Shane Goldmacher at the National Journal says that the lines of division between candidates and super PACs have gotten so blurred, Senator Jeanne Shaheen of New Hampshire is shopping a 30-second attack ad script right on her campaign website.
The script comes complete with a document backing up the attacks on her opponent, former Sen. Scott Brown, and high-resolution images of the smiling candidate that could populate a potential future ad.
“When Brown was the Senator from Massachusetts he gave big oil and Wall Street billions in special breaks,” the site says. “They gave him millions in campaign contributions.”
This is the bold new frontier of candidate and super PAC coordination without direct communication. The party committees now post opposition research packets online for super PAC usage. And candidates across the country are posting B-roll clips of themselves on YouTube—Mitch McConnell’s now-famed footage is the most recent example.
We expect that Dan Backer, the creator of hybrid super PACs and free speech attorney to billionaires, is thrilled by these developments. His recent Supreme Court victory has opened the floodgates of dark money, with predictable results.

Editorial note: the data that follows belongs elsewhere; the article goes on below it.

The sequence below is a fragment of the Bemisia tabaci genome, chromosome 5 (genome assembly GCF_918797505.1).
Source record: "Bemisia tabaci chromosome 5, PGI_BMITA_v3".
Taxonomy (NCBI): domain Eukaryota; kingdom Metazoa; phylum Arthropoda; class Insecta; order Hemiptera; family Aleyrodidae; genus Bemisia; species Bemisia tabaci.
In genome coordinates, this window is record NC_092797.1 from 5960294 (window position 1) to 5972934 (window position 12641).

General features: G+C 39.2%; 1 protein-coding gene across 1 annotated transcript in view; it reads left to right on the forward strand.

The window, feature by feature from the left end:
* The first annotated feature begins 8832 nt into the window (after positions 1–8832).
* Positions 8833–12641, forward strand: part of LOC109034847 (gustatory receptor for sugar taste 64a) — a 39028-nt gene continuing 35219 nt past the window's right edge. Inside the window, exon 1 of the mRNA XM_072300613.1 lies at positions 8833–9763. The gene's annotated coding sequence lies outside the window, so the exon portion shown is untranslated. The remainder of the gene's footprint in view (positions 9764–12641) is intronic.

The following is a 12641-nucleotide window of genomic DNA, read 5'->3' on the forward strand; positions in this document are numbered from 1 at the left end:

This is the second supercommittee to form following the McCutcheon decision. One week after the Court’s ruling, the Republican National Committee joined forces with the National Republican Senatorial Committee and the National Republican Congressional Committee to create the Republican Victory Fund. A single donor can write a check of $97,200 to the Republican Victory Fund.
So here is your new campaign finance landscape: billionaires can give virtually limitless funds to committees, which distribute it to candidates, who will be more dependent on them than ever before. Those candidates can post ad scripts and oppo research on their websites for those same committees to use in attack ads. And no one, not even the Federal Elections Commission, has the power to call foul on any of it. Is it any wonder that so many Americans feel detached and alienated from the political process?